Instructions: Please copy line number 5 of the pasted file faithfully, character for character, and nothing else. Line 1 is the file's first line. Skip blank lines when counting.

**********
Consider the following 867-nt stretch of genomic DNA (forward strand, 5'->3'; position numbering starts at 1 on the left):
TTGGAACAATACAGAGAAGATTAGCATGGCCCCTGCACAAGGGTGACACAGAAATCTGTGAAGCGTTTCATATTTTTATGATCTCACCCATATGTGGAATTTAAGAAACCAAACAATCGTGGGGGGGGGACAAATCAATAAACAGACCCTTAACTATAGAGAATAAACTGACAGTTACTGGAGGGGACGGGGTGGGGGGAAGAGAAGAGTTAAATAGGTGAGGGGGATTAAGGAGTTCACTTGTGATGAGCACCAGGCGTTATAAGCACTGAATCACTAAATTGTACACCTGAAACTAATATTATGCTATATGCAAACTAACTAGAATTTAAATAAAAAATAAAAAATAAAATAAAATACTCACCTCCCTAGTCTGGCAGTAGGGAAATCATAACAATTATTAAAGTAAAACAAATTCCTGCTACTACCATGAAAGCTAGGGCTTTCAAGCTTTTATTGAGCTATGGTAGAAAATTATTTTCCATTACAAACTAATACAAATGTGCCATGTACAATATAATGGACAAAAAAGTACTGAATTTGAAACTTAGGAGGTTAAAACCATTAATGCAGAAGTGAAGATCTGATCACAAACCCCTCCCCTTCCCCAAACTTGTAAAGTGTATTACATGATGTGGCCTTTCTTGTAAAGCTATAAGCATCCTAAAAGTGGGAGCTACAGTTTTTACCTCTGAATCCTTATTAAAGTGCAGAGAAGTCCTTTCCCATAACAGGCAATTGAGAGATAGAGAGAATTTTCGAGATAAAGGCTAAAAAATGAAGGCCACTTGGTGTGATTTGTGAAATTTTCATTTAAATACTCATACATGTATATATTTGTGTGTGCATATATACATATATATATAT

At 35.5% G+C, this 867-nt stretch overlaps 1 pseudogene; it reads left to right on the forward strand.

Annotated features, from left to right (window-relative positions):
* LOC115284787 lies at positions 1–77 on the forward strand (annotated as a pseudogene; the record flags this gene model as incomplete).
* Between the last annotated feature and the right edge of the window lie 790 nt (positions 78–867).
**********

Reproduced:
* LOC115284787 lies at positions 1–77 on the forward strand (annotated as a pseudogene; the record flags this gene model as incomplete).